During a virtual Black Heritage Celebration event, the PBS NewsHour’s White House correspondent discussed the importance of telling Black stories as a political journalist.
By Briahnna Brown
When white supremacists stormed the U.S. Capitol on Jan. 6, Yamiche Alcindor distinctly remembers being annoyed that she was not reporting on the insurrection from the ground.
As a White House correspondent, she was covering President Donald Trump that day, and she realized that the story is also that Mr. Trump retreated back to the White House, she said, where things were quiet and safe while hundreds of lawmakers were running for their lives.
After learning more about who forced their way into the Capitol, Ms. Alcindor said, she is somewhat grateful that she was able to avoid a potentially deadly situation.
“I can't imagine if I had confronted that crowd what it would have meant for someone like me who was highly recognizable, as someone who had had these tense exchanges with the president,” Ms. Alcindor said. “Even though it kind of still annoys me that I wasn't there on the ground that day, I think I linked to my mom's vision of things which is that it was better for me to be at the White House.”
Ms. Alcindor discussed being on the frontlines of history during a virtual event Friday night for George Washington University’s Black Heritage Celebration. The theme of this year’s Black Heritage Celebration, “Black is __” focuses on the diversity of personalities, careers, identities and cultures within the Black community both at GW and abroad. The Multicultural Student Services Center hosted the student-led celebration, and the GW Association of Black Journalists, the GW Black Law Student Association and the GW Black Pre-Law Association sponsored the event with Ms. Alcindor.
School of Media and Public Affairs associate professor Cheryl Thompson interviewed Ms. Alcindor throughout the virtual event, and asked Ms. Alcindor about the things that keep her going while she tells the difficult stories about race in America while reporting on a chaotic White House.
Ms. Alcindor and Mr. Trump had a number of tense exchanges throughout her time covering his administration, most notably when he referred to her inquiry at the beginning of the COVID-19 pandemic about his decision to disband the White House’s pandemic office as a “nasty question”, and then later that month when Ms. Alcindor asked about states’ requests for ventilators and Mr. Trump told her, “Don’t be threatening. Be nice.”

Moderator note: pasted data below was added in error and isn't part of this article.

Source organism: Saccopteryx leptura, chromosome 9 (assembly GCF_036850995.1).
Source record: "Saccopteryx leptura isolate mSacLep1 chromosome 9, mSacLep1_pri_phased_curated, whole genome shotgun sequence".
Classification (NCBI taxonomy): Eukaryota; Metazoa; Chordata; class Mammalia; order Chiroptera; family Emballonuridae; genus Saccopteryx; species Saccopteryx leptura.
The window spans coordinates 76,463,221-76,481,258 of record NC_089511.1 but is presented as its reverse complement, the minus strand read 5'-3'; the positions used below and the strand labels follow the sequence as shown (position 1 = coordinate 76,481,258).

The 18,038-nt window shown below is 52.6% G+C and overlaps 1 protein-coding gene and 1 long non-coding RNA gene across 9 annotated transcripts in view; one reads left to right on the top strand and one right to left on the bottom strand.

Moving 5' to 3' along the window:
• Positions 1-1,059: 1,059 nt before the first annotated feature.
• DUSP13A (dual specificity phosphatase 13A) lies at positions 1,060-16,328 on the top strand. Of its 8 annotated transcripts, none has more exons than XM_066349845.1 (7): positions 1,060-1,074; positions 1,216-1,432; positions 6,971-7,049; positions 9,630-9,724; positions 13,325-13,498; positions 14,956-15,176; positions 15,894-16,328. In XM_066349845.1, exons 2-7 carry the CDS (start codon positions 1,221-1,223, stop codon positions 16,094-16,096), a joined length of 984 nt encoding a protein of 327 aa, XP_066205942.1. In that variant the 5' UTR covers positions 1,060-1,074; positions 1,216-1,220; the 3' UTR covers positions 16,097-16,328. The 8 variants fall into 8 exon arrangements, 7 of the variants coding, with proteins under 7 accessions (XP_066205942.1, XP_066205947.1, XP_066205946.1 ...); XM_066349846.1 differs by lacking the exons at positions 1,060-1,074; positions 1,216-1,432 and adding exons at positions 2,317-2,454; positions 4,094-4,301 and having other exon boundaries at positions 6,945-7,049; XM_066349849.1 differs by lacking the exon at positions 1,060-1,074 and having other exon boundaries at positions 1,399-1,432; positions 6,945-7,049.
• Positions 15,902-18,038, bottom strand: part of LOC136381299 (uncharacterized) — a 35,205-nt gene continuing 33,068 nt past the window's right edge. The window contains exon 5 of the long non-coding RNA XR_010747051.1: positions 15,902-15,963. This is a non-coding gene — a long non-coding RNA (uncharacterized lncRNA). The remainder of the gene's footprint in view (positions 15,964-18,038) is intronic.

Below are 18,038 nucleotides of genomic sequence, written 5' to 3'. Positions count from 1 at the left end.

The key to keeping her composure amid that tension, Ms. Alcindor said, was staying focused on why she was there in the first place: to bring answers to the millions of disadvantaged Americans who were trying to figure out how they would survive in the pandemic.
“I would have that exchange, and then I would be composing new questions because people were asking me questions like, ‘why can't I get a test in the southside of Chicago, is my uncle going to get off a ventilator, are they going to have enough ventilators if I end up in the hospital?’” Ms. Alcindor said. “There were these literal life and death questions that were being posed to me that I then posed to the president, and that, to me, had to be the focus.”
Throughout her career, Ms. Alcindor said, she tried to elevate the voices and experiences of Black people and other people in vulnerable or disadvantaged groups. Being a Haitian-American informed her approach to covering the pandemic and asking people in power the tough questions and holding their feet to the fire, she said.
“I hope my work shines a light on how America is still evolving and how America still is a place that isn't treating people equally,” Ms. Alcindor said. “I hope that people, when they look at my work, they see themselves in my work, see their values and their concerns reflected in my work.”